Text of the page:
WELLINGTON (AFP) – Australia’s stranglehold on world rugby league will be tested when they face a highly motivated New Zealand side seeking rare back-to-back wins against their neighbours in Saturday’s Four Nations final.
The defending champions know they have a mountain to climb after being thrashed 30-12 in the first round by the unbeaten Kiwis, and then being unable to train earlier this week when a virus swept through the team.
Kangaroos back-rower Greg Bird described their build-up to the final as “a shambles” and sensed everything was leaning New Zealand’s way.
“It’s been a long time since we’ve been going into games as underdogs,” he said of a side who have reached the final of every tournament they have contested in the past 60 years.
The Australian trophy cabinet boasts five of seven Tri and Four Nations titles, and 10 of 14 World Cups.
“I don’t know what the odds are, but we definitely are the underdogs,” Bird said Thursday as the Kangaroos mustered a full squad for training for the first time this week.
The Kiwis, who last achieved consecutive wins over the Kangaroos in 1953, have been buoyed by the ease with which they thumped the defending champions on their own turf four weeks ago.
Australia, who are also the reigning World Cup holders, bounced back from that shock loss to beat England and Samoa.
But their preparations then took a step backwards with the virus forcing the cancellation of training on Tuesday and Wednesday, notably laying low key playmakers Daly Cherry-Evans and Cooper Cronk.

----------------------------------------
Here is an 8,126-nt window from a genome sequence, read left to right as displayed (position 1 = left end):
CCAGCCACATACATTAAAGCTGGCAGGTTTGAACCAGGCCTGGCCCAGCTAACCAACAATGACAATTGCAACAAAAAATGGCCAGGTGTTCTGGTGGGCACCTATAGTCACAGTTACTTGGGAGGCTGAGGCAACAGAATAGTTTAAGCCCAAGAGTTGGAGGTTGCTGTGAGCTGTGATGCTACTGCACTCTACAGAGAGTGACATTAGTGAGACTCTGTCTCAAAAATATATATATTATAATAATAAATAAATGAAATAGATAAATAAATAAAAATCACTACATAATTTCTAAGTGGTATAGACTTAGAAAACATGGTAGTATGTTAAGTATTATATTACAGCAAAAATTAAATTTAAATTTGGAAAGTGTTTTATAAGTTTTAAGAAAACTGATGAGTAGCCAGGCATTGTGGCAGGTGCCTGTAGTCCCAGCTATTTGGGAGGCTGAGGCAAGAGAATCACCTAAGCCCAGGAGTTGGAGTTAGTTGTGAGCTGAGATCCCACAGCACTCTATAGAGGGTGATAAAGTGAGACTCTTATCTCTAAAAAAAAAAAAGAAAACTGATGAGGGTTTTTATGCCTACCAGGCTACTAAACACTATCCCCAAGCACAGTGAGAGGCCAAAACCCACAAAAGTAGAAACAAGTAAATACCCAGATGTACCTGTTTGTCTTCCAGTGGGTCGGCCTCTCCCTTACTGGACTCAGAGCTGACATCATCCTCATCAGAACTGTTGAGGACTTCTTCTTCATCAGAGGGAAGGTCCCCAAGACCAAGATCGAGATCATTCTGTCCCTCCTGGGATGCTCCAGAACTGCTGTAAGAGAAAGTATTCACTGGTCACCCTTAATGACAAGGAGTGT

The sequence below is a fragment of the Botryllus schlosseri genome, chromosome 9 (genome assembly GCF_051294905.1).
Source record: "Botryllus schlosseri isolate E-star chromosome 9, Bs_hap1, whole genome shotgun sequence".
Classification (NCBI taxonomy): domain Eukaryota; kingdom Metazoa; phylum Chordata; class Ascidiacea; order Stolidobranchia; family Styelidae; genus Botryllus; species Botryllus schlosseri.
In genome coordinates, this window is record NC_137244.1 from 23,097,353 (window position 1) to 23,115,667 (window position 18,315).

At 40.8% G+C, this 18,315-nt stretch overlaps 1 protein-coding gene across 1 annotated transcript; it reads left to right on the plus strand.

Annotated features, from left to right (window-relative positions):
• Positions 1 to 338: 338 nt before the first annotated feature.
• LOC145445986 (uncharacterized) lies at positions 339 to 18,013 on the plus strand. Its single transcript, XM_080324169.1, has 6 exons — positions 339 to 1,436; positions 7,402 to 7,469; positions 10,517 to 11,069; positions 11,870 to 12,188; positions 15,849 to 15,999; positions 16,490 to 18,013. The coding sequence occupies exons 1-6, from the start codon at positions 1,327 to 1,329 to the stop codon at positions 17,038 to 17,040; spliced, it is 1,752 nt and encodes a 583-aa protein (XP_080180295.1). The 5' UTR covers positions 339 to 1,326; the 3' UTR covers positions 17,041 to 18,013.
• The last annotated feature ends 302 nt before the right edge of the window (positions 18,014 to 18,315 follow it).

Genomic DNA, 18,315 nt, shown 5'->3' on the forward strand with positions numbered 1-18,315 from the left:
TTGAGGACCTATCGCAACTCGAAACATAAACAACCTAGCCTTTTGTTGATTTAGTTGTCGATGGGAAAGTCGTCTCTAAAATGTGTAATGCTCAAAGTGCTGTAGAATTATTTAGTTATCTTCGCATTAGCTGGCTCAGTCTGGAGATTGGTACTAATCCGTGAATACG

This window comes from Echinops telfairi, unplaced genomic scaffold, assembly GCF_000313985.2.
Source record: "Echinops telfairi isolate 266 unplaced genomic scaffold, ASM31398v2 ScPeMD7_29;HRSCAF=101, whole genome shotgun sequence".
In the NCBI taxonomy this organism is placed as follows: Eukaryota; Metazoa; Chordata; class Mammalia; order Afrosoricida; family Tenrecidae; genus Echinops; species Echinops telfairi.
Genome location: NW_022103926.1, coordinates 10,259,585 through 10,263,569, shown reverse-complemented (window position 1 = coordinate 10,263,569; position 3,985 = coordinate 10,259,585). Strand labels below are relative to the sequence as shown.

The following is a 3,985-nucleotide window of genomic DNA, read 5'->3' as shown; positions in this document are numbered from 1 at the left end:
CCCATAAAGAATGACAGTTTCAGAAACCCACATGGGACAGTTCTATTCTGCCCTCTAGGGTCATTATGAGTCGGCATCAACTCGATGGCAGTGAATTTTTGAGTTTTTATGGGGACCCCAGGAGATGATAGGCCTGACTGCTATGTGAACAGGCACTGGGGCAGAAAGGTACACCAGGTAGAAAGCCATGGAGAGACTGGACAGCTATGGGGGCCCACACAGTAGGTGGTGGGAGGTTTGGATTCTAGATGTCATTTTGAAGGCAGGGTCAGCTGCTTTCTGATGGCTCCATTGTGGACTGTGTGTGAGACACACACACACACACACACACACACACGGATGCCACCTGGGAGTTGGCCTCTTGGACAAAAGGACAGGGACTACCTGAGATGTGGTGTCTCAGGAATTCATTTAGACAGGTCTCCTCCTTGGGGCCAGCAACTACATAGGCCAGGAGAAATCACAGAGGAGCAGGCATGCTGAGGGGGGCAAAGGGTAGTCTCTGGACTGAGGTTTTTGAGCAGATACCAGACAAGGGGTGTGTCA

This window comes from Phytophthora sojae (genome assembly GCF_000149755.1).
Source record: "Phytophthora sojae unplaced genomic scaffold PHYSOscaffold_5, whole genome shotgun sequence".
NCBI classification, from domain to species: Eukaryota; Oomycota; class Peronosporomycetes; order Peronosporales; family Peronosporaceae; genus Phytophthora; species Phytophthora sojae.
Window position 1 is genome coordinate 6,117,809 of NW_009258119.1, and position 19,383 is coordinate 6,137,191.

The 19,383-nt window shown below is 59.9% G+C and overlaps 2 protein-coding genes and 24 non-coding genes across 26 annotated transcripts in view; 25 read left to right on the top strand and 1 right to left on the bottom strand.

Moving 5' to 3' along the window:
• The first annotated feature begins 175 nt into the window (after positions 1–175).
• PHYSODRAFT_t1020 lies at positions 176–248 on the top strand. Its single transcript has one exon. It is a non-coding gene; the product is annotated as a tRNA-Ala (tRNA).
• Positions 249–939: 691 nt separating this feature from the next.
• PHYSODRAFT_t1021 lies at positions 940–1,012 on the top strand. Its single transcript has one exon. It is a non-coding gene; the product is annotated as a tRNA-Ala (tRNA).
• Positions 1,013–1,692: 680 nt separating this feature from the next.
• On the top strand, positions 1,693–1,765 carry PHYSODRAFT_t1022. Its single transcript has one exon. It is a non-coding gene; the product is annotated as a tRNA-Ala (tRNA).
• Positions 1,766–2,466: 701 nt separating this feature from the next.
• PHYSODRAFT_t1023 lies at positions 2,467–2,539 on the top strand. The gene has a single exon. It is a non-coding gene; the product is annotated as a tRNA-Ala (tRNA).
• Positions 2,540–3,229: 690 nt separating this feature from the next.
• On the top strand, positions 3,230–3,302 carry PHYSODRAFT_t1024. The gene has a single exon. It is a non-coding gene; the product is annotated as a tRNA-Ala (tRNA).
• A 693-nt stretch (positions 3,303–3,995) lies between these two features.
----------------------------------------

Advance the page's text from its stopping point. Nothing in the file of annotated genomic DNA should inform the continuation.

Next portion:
“You might have one player go down but not five or six. It’s something different to deal with but the doctors, physio and the coaching staff are on top of it,” Bird said. “It’s been a bit of a shambles.”
Australia were already down on manpower with a host of senior players, including stars Johnathan Thurston, Billy Slater and Brett Morris unavailable for the tournament.
But lock Corey Parker remained upbeat, saying the Kangaroos were working on the defensive patterns that let them down when they first played New Zealand.
“From where we were in game one to where we are now, we’ve improved in a lot of areas and we’ll tweak that this week,” he said as they trained Thursday.
“I’m not going to give too much away, but when a team scores 30 points on you, defence is certainly a key.”